I had long written off "Saturday Night Live" as having anything of worth, so it was a delight seeing famous alumni from that show, and Canada's own SCTV (which NBC had aired and then canceled), working together with material worthy of their talents. Too bad it didn't last long. I'd love to see if it still held up after all these years. DVD, please?
I remember a skit where buck henry and a female (playing his wife) were driving along a deserted road. Buck Henry notices something odd, a waterfall or something relatively common. He tells his wife to take a picture, but the wife forgot the camera. As he is yelling at her because of this, they drive by increasingly odd items. Bigfoot first, and then a unicorn?, the loch ness monster, and finally aliens. The aliens even invite them out of the car to pose for a picture, but once again, the wife has forgotten to pack the camera. Hard to remember details, but funny stuff even still. Thanks to everyone else for bringing back some long lost memories. A DVD release would be much appreciated.
and SNL was HORRIBLE all season, fumbling, bumbling, badly written. When Lorne was shown the door, they handed producing duties to the woman who had arranged for the bands that performed on the show. I feel sorry for the cast members who replaced the Not Ready for Prime Time Players. I'm sure they were very talented. What happened, as I understand it, was that Al Franken played a little prank on the president of NBC, something involving a limousine. In the telling, it's funny, until you realize how many lives it messed up (including mine--I had to sit through a year of SNL without Lorne). Al was let go, Lorne was let go. Word to the wise: Don't mess with the limo of the president of NBC. So Lorne did this little thing (he's done a lot of little things--like Kids in the Hall) that was occasionally hilarious, but seemed to have no budget and lacked the thrust of SNL (it was too short, for one thing). I loved it when it was on, missed it when it went away. Some people though it was a waste, but really there was nothing like it on television at the time. Anyone who thinks it's easy to make skit comedy funny should sit through the entire run of FRIDAYS on ABC and Kelsey Grammar Presents the Sketch Show.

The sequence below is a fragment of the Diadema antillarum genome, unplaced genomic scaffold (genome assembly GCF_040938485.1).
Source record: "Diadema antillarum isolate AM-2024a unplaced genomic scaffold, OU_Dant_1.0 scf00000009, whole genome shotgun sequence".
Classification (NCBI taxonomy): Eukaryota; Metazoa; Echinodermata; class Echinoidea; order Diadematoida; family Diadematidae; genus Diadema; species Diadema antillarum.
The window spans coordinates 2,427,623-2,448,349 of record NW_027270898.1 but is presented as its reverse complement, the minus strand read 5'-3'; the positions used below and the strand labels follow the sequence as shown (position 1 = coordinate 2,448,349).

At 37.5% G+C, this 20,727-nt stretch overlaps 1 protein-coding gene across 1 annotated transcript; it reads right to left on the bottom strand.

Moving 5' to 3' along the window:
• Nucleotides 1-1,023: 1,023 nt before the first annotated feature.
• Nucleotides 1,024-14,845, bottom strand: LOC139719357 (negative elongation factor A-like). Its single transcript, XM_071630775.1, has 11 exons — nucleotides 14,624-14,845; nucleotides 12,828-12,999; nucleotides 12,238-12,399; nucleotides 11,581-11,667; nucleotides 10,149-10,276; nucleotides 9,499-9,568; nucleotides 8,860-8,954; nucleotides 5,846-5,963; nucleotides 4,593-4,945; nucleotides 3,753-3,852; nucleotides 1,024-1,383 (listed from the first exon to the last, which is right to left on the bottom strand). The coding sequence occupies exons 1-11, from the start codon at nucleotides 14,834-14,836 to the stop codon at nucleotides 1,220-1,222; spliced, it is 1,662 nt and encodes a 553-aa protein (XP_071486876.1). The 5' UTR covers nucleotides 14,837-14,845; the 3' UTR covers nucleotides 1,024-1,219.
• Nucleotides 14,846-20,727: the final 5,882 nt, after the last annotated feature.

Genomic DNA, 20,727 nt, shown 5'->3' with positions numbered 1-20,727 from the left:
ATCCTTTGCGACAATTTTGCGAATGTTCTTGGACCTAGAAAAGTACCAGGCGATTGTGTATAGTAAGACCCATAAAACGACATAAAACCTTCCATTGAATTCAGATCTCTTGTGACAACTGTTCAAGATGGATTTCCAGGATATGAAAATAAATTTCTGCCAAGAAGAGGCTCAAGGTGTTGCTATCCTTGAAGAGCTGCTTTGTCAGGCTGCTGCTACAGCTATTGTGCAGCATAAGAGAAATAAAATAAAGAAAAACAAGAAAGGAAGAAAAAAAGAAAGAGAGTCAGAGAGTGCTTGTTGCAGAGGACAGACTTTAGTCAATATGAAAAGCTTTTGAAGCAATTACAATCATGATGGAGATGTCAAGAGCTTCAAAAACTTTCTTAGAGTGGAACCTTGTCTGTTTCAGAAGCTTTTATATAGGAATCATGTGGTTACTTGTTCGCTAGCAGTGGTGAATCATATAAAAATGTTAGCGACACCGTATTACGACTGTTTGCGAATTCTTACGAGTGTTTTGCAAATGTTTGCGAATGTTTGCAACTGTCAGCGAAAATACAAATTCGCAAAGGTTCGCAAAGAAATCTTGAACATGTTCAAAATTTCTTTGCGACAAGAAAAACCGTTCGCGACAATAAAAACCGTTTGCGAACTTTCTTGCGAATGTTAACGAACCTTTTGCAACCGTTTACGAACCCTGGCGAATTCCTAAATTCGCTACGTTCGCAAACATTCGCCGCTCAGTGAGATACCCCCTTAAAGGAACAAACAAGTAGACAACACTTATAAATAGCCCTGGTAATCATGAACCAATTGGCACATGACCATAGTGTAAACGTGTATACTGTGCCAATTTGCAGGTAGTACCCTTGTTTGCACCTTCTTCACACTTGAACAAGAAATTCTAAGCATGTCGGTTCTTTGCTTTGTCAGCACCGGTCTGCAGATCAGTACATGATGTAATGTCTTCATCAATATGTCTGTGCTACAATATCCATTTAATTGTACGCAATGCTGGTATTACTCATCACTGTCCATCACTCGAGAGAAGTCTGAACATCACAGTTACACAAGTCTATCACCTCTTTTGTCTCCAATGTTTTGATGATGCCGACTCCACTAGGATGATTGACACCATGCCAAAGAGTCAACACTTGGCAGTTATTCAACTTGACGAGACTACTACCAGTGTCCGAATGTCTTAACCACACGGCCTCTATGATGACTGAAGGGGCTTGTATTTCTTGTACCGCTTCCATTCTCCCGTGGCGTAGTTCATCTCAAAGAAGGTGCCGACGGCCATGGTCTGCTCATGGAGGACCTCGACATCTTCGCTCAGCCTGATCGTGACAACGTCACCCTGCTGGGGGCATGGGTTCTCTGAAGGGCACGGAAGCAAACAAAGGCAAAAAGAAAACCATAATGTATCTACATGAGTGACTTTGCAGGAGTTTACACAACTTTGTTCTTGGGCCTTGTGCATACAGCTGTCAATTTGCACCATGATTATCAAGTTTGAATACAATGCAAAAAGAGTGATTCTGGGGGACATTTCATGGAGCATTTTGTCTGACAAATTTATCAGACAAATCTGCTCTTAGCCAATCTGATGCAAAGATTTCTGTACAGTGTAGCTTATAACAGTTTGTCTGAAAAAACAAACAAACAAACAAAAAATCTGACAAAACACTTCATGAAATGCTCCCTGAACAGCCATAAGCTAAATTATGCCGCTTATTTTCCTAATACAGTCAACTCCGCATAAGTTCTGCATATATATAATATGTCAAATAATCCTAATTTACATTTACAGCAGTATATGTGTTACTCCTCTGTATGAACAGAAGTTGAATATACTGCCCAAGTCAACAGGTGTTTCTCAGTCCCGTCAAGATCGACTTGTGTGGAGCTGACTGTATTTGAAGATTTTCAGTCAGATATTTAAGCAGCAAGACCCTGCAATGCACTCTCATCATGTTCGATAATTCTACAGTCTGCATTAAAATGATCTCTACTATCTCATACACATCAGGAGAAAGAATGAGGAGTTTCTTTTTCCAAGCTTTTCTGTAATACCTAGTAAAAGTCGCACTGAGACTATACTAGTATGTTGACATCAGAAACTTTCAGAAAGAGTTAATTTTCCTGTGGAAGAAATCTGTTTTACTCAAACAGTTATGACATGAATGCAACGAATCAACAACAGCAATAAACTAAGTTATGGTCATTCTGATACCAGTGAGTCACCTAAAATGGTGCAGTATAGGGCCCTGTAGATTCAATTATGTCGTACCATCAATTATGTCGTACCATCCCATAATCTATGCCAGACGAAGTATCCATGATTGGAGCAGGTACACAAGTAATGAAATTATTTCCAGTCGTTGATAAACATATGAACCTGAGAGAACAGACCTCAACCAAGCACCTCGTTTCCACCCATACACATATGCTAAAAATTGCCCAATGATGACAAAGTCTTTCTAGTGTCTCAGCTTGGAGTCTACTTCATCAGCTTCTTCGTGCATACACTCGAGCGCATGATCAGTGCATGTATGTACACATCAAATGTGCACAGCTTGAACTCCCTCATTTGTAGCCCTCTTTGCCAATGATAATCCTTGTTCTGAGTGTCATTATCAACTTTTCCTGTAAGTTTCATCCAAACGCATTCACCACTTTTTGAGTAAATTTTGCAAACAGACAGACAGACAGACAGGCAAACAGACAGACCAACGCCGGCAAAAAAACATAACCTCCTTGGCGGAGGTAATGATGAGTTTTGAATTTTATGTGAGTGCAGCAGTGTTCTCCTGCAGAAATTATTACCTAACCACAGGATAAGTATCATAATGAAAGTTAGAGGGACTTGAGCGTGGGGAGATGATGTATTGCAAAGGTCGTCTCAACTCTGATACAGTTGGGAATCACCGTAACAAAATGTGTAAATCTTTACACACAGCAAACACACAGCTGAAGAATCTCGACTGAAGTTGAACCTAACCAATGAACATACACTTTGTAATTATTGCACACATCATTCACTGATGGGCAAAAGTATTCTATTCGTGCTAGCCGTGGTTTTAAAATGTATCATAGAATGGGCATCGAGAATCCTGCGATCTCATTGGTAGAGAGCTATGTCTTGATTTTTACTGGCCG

I recall they had one episode where Dave Thomas' evil twin brother
tried to take over as host, then pulled a gun on the audience demanding
everyone's wallet. Dozens of wallets are thrown onto the stage, when
the villain turns his gun toward one audience member in particular:
"Hey, you didn't throw your wallet!"
I seem to remember in the ailing Andropov skit that Carrie Fisher comes in as a bikini-clad waitress trying to tell the premier something but she gets conked on the head, knocked out. I saw a similar sketch at a later time without this happening, wondering if this was a running gag in different episodes. I believe Carrie at least appeared in two episodes with then husband Paul Simon, who was musical guest. He also had a music video on one show I believe featuring his then wife.
I remember loving this show. The Jetson blooper reel was very funny.
John Candy played a owner of a food repair shop. A guy comes in with a pretzel that lost its salt. Candy tells him the man hours to replace each salt grain would make it cost to much to fix.